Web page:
Explaining the science behind Sweden’s relaxed coronavirus approach, by Paul Franks, Professor of Genetic Epidemiology, Lund University and Peter M Nilsson, Professor of Internal Medicine – Epidemiology, Lund University.
Unlike its Nordic neighbours, Sweden has adopted a relatively relaxed strategy, seemingly assuming that overreaction is more harmful than under-reaction.
Although the government has now banned gatherings of more than 50 people, this excludes places like schools, restaurants and gyms which remain open. That’s despite the fact that 3,046 people have tested positive. …
In Sweden, the public health authorities have released simulations to guide “surge requirements”. This is the extent to which hospitals will need to boost their capacity to deal with the high number of very ill COVID-19 patients that are likely to need specialist care in the coming weeks. From these simulations, it is clear that the Swedish government anticipates far fewer hospitalizations per 100,000 of the population than predicted in other countries, including Norway, Denmark and the UK. …
The reason appears to be that Swedish authorities believe there are many infected people without symptoms and that, of those who come to clinical attention, only one in five will require hospitalisation. At this point, it is hard to know how many people are asymptomatic as there is no structured screening in Sweden and no antibody test to check who has actually had COVID-19 and recovered from it. But substantially underestimating hospital surge requirements would nevertheless be devastating. ….
There are several arguments supporting the current official Swedish strategy. These include the need to keep schools open in order to allow parents who work in key jobs in health care, transportation and food supply lines to remain at work. Despite other infectious diseases spreading rapidly among children, COVID-19 complications are relatively rare in children. A long-term lockdown is also likely to have major economic implications that in the future may harm healthcare due to lack of resources. This may eventually cause even more deaths and suffering than the COVID-19 pandemic will bring in the near term. …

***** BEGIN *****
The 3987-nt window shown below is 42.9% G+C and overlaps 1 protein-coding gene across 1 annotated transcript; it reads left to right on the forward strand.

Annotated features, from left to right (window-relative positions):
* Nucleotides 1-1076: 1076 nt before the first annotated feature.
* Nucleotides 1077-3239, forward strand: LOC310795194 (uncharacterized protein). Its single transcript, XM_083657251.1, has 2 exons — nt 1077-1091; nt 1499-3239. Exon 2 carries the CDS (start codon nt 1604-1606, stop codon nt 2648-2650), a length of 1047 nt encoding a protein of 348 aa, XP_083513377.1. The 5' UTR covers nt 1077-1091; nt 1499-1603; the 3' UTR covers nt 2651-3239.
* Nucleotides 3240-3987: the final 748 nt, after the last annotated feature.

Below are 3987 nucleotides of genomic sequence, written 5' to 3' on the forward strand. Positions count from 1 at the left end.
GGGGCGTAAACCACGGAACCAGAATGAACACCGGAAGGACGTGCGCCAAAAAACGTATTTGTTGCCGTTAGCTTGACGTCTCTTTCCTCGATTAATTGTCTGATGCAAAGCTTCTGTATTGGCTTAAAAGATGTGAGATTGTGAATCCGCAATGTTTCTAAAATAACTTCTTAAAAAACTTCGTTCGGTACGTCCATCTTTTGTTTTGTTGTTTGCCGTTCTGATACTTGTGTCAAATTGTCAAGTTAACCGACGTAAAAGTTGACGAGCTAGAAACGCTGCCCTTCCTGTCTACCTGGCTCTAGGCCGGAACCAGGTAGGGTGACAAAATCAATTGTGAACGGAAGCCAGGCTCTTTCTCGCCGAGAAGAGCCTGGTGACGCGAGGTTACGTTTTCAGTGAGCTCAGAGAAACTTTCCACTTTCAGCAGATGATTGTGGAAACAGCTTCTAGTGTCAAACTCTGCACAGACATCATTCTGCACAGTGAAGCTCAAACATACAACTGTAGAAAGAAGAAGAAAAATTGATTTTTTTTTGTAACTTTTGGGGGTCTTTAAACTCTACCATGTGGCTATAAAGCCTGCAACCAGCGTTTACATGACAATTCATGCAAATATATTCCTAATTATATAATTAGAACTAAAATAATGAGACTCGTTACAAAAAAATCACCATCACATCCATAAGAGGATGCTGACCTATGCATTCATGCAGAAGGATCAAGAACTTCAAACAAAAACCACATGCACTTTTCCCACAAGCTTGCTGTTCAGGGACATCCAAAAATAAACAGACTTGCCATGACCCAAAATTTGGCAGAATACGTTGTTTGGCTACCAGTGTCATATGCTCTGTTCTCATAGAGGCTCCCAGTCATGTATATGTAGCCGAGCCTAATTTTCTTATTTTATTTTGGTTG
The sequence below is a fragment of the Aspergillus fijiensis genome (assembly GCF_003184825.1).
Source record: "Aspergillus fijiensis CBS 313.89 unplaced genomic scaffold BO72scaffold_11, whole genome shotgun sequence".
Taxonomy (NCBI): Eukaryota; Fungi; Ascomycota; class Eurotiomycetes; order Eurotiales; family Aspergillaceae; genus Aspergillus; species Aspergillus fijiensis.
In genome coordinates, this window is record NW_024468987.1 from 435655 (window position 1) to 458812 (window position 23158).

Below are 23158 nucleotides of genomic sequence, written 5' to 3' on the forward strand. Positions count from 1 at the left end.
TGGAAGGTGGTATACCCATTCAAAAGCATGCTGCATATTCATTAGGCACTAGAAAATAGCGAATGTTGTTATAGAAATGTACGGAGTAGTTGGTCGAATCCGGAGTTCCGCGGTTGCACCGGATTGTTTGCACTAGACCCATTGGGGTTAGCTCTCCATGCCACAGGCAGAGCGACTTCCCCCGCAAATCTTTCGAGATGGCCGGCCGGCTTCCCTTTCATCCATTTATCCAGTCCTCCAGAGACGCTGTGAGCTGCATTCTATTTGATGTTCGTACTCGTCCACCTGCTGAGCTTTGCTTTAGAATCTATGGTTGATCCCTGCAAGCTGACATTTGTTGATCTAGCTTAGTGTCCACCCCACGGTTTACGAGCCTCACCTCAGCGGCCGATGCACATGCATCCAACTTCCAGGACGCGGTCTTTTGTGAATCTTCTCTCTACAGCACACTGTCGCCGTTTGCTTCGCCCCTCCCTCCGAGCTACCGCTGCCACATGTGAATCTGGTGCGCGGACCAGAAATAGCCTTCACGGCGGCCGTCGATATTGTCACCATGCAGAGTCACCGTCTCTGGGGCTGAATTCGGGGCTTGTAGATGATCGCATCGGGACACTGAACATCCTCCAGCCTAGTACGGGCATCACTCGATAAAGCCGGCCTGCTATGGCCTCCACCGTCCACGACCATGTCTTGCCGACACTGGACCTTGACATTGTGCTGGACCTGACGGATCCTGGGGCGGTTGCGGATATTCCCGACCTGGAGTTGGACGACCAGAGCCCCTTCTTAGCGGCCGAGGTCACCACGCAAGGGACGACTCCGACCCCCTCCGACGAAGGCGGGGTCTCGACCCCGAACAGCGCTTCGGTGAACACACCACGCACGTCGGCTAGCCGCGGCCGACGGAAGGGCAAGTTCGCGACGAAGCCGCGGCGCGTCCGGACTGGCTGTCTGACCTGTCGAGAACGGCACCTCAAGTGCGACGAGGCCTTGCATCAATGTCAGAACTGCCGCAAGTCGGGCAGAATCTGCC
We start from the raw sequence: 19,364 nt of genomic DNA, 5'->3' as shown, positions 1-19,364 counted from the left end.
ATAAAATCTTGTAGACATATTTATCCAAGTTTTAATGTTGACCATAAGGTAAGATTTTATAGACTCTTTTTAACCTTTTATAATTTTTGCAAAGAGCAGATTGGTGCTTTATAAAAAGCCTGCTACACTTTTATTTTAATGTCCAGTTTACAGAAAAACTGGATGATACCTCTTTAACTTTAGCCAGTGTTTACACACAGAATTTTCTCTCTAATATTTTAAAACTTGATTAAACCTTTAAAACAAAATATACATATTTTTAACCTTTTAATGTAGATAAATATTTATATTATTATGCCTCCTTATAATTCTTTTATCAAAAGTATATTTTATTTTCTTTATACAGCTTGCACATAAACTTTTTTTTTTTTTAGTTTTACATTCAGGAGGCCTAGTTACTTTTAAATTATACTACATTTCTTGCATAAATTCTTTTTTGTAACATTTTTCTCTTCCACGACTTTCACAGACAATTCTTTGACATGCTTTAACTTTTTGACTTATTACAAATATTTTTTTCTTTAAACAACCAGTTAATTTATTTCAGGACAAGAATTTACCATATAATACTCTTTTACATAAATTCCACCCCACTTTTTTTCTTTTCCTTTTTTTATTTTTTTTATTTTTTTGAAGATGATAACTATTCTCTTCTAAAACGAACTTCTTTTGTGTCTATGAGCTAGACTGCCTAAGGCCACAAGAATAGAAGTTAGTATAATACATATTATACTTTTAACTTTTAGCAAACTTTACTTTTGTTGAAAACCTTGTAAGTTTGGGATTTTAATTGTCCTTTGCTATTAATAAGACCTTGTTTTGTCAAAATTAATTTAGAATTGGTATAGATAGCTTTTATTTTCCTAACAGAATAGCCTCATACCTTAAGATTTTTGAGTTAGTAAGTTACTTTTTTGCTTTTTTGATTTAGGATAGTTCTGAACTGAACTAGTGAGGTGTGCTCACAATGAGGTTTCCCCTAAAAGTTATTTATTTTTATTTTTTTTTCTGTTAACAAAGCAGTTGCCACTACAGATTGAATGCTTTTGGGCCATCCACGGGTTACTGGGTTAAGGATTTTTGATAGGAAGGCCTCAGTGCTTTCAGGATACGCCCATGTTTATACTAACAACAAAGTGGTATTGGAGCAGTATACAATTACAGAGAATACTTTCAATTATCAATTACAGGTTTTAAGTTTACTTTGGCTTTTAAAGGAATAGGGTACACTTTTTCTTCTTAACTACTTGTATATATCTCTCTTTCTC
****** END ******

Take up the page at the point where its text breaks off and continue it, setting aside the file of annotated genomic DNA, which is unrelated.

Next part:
A century ago, Sweden was recovering from the first world war, even though the country stayed neutral. Internal transportation and communication systems were less developed than in many other countries at the time, which helped slow the spread of the epidemic. In the short term, this was perceived to be a good thing, but because herd immunity — whereby enough people have been infected to become immune to the virus — had not been initially achieved, there were at least two additional epidemics of the Spanish flu virus within a year. The second wave of infections had a higher mortality rate than the first wave.
Learning the lesson from this, many people in Sweden are now optimistic that it can achieve herd immunity. Compared with the Spanish flu, COVID-19 is less severe, with many infected people believed to be asymptomatic. While this contributes to a more rapid spread, it also means that the threshold for “herd immunity” is about 60%. This may be quickly achieved in countries that do not have intensive mitigation or suppression strategies.
Belarus, Brazil and Sweden seem to be taking the herd immunity approach. Their citizens are going be either furious, dead, or sick if it fails, or awesomely smug if it works.
According to Chinese statistics (all dodgy), about 0.0065% of the Chinese population has been infected — so they would require 10,000 times as many people to catch it to achieve herd immunity. China went for the crush-the-curve strategy instead.
No country has got anywhere near herd immunity yet. Once the bodies start piling up in hospital corridors, they go for lockdown.
hat-tip Stephen Neil